Pipe Riser Design Consideration
Riser isolation is simple in buildings up to 6 stories or so since thermal expansion or contraction is a minor issue. It is often possible to solve the problem by providing a single basement support and guides at the midpoint and roofline. If thermal motion is larger, an isolator in the center of the structure will allow for half motions in both directions. The application is completed with a few resilient guides.
In high rise work the situation is entirely different. We often work with massive risers where a single 20 story length is common. Single risers that run 40 stories or more are not that unusual. The thermal effects become very important and the risers become so heavy that it is necessary to distribute the weight on a number of floors. When the isolation is not critical, there is still the structural problem. Once an anchor is established, the supports must be able to follow the motion. As the pipe expands, it will lift off simple devices, such as pads and shift the load to the lowest or lower stories. Should the pipe contract, it will lift off pads in the lower sections and transfer the load to the top. Not allowing or considering this phenomena, has resulted in structural failure of the riser supports.
A riser may be resiliently supported in the basement or on a column that is bolted to a basement pier. Assuming branch off connections are not a problem, and the horizontal run at the roof has allowed for expansion, when the system expands, there is no structural problem as none of the load rested on the intermediate floors to begin with. The same is true if the system contracts.
In another example the pipe rises through a building where pipe clamps or brackets are used to transfer the load to successive floors. These attachments may or may not rest on isolation pads. When the system was installed at ambient temperature, all of the floors assumed part of the load. When the system is filled with water, there might be minor deflection in some of the floors to adjust to the slightly shorter or longer length, but this higher load is still evenly distributed.
However, if this is a hot water system with 2" (50mm) expansion, the top clamp would rise 2" (50mm) above structure. At the mid point 1" (25mm), at the quarter point 0.5" (12mm), etc. If there are no pads, the total load shifts to the lower 1 or 2 clamps immediately. If there are pads, the load shifts completely as soon as it exceeds the small initial deflection of the upper pads and this leads to the structural problem.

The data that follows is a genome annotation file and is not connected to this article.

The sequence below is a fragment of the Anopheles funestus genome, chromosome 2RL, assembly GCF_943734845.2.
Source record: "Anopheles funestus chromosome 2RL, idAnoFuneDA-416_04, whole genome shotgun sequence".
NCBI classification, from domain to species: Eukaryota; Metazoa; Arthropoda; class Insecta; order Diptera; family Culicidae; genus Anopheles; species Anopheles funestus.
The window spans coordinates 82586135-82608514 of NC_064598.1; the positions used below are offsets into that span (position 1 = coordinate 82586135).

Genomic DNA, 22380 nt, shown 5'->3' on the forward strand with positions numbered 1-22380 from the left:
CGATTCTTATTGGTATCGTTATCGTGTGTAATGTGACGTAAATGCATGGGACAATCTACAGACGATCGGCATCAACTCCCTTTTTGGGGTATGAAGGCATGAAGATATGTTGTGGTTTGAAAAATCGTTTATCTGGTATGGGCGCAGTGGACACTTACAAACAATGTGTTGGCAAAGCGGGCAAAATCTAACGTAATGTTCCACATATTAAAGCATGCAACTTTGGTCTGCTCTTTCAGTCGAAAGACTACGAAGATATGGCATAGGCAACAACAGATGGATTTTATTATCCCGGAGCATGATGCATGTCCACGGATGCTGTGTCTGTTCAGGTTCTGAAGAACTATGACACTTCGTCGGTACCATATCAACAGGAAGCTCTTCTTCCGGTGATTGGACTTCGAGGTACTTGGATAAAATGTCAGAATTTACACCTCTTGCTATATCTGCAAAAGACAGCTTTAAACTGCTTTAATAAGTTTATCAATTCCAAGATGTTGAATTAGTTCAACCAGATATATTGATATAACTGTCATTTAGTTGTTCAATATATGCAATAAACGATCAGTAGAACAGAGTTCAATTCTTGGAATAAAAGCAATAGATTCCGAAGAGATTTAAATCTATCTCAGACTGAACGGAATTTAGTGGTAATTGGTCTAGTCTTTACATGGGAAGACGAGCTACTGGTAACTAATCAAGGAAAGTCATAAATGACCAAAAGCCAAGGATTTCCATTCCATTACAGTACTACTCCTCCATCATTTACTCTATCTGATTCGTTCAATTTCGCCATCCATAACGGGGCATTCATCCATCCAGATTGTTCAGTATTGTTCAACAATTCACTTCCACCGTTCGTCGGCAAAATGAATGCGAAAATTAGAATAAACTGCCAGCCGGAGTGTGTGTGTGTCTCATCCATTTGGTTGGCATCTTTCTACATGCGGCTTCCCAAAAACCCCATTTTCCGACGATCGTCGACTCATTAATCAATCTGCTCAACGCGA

We are suggesting a safer system. Starting with the same parameters, it is always better to cut the motion at the two ends in half by establishing a neutral central resilient anchor. This anchor assumes no load. It is only there to direct the movement in the two directions.
Regardless of the length of the riser, there are an equal number of supports points, both above and below the anchor. An extreme design would be a support on every floor, but commonly they are on every third floor. These supports are selected with a minimum deflection of 0.7" (20mm), but four times the pipe travel at any given location. Since the ends are moving 1" (25mm) up at the top and 1" (25mm) down at the bottom, these mountings would have 4" (100mm) static deflection. Half way to the anchor, both top and bottom, the movement would be 0.5" (12mm) and the isolator deflection 2" (50mm). In this example these four mountings would have enough capacity for the entire riser weight. That is why the neutral central anchor is not statically loaded.
When the expansion takes place, the top hanger would lose 25% of the 4" (100mm) deflection or 25% of its load and the mounting midway to the top would experience the same proportionate phenomena. The two mountings below the anchor point would be compressed an additional 25% each, so there is a load shift of minus 25% above and plus 25% below the anchor. Therefore the anchor location remains neutral. This load change of plus or minus 25% per support location is minor and causes no difficulty.
For a complete discussion, please refer to our Bulletin Riser-112 in the "Hangers, Piping Anchors, etc." section of the catalog. The specification reflects this system.